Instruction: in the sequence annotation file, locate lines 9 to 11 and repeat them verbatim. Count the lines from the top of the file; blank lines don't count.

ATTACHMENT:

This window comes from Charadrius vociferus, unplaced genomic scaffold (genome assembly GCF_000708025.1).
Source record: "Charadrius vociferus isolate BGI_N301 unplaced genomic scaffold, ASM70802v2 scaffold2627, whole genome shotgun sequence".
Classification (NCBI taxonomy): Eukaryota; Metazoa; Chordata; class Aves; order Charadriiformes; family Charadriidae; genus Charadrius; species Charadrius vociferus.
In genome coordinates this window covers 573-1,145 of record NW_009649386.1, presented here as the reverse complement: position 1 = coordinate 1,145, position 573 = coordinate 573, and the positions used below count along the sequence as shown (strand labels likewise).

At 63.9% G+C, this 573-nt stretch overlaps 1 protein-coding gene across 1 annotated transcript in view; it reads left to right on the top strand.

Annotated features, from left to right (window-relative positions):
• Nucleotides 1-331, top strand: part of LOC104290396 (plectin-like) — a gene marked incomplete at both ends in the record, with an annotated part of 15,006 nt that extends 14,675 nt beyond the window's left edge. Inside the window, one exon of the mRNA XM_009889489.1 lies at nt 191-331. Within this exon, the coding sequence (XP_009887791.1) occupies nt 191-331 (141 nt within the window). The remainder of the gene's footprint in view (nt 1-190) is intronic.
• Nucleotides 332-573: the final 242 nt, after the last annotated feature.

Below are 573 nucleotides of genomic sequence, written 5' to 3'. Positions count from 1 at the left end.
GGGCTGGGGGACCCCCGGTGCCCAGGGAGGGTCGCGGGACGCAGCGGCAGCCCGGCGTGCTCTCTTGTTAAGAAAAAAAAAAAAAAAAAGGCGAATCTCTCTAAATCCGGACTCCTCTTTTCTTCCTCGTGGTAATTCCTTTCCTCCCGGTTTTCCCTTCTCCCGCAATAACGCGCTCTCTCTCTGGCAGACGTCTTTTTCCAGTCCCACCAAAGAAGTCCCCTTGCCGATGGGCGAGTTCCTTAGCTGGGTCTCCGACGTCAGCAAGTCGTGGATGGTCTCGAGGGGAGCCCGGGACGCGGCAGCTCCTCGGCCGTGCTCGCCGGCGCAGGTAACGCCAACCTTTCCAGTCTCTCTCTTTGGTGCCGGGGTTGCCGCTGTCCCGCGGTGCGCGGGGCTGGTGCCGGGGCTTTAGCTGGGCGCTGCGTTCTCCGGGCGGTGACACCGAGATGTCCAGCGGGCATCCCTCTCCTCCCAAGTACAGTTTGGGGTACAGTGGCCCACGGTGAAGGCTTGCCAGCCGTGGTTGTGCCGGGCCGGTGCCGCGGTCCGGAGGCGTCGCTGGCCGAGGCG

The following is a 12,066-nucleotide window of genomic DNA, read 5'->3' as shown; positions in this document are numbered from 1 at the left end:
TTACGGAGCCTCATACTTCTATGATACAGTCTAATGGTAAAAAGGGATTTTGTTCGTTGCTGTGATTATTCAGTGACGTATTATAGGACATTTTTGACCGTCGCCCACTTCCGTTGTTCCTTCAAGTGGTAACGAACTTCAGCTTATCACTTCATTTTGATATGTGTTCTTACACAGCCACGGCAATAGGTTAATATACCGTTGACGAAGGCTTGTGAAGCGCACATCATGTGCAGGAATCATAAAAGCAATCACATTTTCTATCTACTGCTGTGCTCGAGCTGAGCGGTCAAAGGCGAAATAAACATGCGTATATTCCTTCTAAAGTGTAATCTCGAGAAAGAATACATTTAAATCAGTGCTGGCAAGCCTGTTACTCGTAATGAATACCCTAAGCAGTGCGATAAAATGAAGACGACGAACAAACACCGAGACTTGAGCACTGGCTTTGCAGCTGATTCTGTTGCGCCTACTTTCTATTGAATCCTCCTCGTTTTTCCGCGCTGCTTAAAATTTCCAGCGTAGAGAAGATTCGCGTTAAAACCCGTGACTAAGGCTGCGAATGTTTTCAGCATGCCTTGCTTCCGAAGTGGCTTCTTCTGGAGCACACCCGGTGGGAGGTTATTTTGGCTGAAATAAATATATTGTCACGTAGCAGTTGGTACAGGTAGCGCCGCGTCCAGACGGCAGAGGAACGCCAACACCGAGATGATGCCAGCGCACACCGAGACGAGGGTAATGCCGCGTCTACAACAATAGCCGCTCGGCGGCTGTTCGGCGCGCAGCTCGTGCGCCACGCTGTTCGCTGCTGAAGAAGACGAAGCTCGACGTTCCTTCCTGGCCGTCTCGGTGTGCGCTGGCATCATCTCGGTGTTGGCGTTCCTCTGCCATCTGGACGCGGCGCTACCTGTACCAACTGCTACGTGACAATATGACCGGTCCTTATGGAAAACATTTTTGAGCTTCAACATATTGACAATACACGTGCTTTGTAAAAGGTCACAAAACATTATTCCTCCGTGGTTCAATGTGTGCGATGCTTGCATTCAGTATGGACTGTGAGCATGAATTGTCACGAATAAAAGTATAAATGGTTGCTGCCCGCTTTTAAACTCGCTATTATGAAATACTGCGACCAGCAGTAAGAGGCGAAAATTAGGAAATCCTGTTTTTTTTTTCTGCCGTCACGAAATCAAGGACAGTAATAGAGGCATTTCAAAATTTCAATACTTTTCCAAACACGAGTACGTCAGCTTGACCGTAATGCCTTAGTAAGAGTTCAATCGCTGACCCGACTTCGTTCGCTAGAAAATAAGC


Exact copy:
Below are 573 nucleotides of genomic sequence, written 5' to 3'. Positions count from 1 at the left end.
GGGCTGGGGGACCCCCGGTGCCCAGGGAGGGTCGCGGGACGCAGCGGCAGCCCGGCGTGCTCTCTTGTTAAGAAAAAAAAAAAAAAAAAGGCGAATCTCTCTAAATCCGGACTCCTCTTTTCTTCCTCGTGGTAATTCCTTTCCTCCCGGTTTTCCCTTCTCCCGCAATAACGCGCTCTCTCTCTGGCAGACGTCTTTTTCCAGTCCCACCAAAGAAGTCCCCTTGCCGATGGGCGAGTTCCTTAGCTGGGTCTCCGACGTCAGCAAGTCGTGGATGGTCTCGAGGGGAGCCCGGGACGCGGCAGCTCCTCGGCCGTGCTCGCCGGCGCAGGTAACGCCAACCTTTCCAGTCTCTCTCTTTGGTGCCGGGGTTGCCGCTGTCCCGCGGTGCGCGGGGCTGGTGCCGGGGCTTTAGCTGGGCGCTGCGTTCTCCGGGCGGTGACACCGAGATGTCCAGCGGGCATCCCTCTCCTCCCAAGTACAGTTTGGGGTACAGTGGCCCACGGTGAAGGCTTGCCAGCCGTGGTTGTGCCGGGCCGGTGCCGCGGTCCGGAGGCGTCGCTGGCCGAGGCG

The following is a 12,066-nucleotide window of genomic DNA, read 5'->3' as shown; positions in this document are numbered from 1 at the left end: